Based on egg JS framework node User management design of JS service construction

preface

Recently, the company needs to build a set of EMM (Enterprise Mobility Management) management platform. For this kind of enterprise oriented application management, the needs to be considered are very complex. The construction of the management end and the service end at the technical level is the core of the architecture. The client itself does not need to be so complex at the initial stage. As the person in charge of the mobile end (in fact, a small group leader), Naturally, I have to participate in this platform architecture. As a front-end jser, I always receive such jobs that are not very like the front-end. If I had been in the past, I might have some conflicts with many things that need to be considered at this business level. The technology implementation itself is not easy to accumulate technology growth. In this year, I have grown up too much. I always try to do something meaningful that I may not like, so I still want to do a good job in this task. Therefore, I want to consider participating in the construction of EMM server. In fact, if you want to do well in anything, how can there be a difference between meaningful and meaningless?

Considering the node The services built by JS are becoming more and more popular. It is also convenient to build microservices on the platform container cloud. In addition, as a programmer from the front-end jser, he uses node JS to build services. I have studied for a while before, egg JS, this time without hesitation, I chose to use egg JS framework.

Why egg JS?

Last year at gitchat Advanced JavaScript vue JS + node JS entry actual combat development China Amway egged JS, when I first came into contact with egg JS, but it still amazes me. Egg inherits from koa, pursues "Convention is better than configuration", carries out application development according to a set of unified conventions, and the plug-in mechanism is relatively perfect. Although egg inherits from koa, you may feel that you can implement a framework based on koa, and there is no need to do so based on this framework. In fact, you need to learn from each other's strengths to design such a framework yourself. In the short term, the time cost is not worth it. Koa is a small and sophisticated framework, and egg, as the document says, is born for enterprise level frameworks and applications, which is very convenient for us to quickly build a complete enterprise level application. The egg function has been relatively perfect. In addition, if there is no implemented function, it is not difficult to package it according to the plug-ins provided by the koa community.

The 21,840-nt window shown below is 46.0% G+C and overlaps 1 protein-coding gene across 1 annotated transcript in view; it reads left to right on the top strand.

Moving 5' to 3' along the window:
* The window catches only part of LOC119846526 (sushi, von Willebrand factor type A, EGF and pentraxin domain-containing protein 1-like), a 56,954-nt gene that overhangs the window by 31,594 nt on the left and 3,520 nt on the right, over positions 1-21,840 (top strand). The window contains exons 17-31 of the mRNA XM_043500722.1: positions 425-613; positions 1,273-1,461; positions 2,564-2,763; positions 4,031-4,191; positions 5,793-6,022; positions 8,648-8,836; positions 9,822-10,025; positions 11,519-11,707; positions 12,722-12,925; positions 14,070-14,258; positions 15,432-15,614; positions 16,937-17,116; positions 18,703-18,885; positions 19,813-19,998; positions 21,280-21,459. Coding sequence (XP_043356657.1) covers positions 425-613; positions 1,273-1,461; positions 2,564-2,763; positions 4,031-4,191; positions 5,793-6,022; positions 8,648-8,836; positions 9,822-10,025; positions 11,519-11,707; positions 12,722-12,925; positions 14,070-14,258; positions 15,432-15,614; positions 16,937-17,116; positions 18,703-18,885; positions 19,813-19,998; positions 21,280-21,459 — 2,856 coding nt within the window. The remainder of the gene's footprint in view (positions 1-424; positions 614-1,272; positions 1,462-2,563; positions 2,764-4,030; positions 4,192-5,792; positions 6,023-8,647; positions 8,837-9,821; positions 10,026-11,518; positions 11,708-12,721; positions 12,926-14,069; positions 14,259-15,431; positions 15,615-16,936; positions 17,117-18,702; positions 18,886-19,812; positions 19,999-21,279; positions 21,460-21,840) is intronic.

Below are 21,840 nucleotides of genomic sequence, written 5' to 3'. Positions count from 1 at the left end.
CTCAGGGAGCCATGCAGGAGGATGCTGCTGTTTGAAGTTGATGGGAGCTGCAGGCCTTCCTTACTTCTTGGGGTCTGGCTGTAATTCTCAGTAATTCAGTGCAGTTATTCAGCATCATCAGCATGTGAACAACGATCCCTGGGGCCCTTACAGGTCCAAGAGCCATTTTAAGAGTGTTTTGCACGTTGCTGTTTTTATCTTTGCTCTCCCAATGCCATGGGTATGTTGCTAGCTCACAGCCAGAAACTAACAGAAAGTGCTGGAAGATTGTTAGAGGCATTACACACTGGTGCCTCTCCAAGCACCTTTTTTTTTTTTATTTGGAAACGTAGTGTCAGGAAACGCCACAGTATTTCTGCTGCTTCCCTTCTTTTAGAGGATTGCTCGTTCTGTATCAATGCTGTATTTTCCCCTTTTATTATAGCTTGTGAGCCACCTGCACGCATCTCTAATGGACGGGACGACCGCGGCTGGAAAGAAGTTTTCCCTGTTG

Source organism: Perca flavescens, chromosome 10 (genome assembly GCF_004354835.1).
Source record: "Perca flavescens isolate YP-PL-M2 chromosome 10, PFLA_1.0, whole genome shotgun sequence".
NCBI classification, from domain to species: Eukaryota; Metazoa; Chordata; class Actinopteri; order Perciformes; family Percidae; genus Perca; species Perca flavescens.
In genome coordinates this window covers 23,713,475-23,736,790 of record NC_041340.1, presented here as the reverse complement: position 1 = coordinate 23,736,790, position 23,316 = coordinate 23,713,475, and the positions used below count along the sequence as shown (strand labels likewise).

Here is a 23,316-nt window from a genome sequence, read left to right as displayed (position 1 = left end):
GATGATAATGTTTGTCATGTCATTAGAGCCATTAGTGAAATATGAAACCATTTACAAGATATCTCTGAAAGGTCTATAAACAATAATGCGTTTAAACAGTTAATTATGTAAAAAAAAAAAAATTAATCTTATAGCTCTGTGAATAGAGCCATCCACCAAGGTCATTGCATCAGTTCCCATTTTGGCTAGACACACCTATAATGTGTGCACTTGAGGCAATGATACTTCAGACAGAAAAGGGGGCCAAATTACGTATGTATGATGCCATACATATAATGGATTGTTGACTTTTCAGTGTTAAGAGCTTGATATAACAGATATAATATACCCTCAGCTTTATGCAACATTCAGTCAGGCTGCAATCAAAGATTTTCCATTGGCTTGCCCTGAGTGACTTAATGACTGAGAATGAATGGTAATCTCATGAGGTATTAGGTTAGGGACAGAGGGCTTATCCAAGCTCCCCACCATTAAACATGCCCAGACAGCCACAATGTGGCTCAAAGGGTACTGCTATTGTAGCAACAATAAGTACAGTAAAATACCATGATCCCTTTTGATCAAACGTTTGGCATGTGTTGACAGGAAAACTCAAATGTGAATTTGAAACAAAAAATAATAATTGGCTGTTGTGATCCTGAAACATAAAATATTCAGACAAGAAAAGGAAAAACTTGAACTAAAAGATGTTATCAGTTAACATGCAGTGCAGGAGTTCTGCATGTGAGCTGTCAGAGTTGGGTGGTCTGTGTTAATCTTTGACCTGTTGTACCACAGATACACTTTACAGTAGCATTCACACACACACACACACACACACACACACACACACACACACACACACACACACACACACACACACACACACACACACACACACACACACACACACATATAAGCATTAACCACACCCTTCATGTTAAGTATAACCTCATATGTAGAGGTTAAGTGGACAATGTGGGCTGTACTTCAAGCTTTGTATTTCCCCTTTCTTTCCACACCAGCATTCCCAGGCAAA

ORM design and selection

In terms of database selection, MySQL is considered to be used in this project instead of MongoDB. The Egg MySQL plug-in is used at the beginning. After writing a part, it is found that too many things are written in the service, and the modification of table fields will affect too much code. There is a lack of Model management in the design. It is seen that the ORM framework, such as serialize, can be introduced, and Egg officially provides the Egg serialize plug-in.

What is ORM?

First, what is ORM?

Object Relational Mapping (English: Object Relational Mapping, referred to as ORM, or O/RM, or O/R mapping) is a programming technology used to realize the conversion between data of different types of systems in object-oriented programming languages. In effect, it actually creates a "virtual object database" that can be used in programming languages.

Similar to the DAO design pattern in J2EE, the data objects in the program are automatically transformed into the corresponding tables and columns in the relational database, and the references between data objects can also be transformed into tables through this tool. In this way, the problem I encountered can be well solved. Table structure modification and data object operation are two independent parts, which makes the code better maintained. In fact, whether or not to choose the ORM framework is the same as whether the front end used to choose a template engine or manually spell strings. The ORM framework avoids the manual splicing of SQL statements during development, which can prevent SQL injection. In addition, it also decouples the database from the data CRUD, making it easier to replace the database.

Serialize framework

Serialize is node An ORM framework popular in the JS community. Related documents:

Serialize use

Installation:

$ npm install --save sequelize

Establish connection:

const Sequelize = require("sequelize");

// Full usage
const sequelize = new Sequelize("database", "username", "password", {
  host: "localhost",
  dialect: "mysql" | "sqlite" | "postgres" | "mssql",
  operatorsAliases: false,
  pool: {
    max: 5,
    min: 0,
    acquire: 30000,
    idle: 10000
  },
  // SQLite only
  storage: "path/to/database.sqlite"
});

// Simple usage
const sequelize = new Sequelize("postgres://user:pass@example.com:5432/dbname");

Verify that the connection is correct:

sequelize
  .authenticate()
  .then(() => {
    console.log("Connection has been established successfully.");
  })
  .catch(err => {
    console.error("Unable to connect to the database:", err);
  });

Define Model:

Define the basic syntax of a Model:

sequelize.define("name", { attributes }, { options });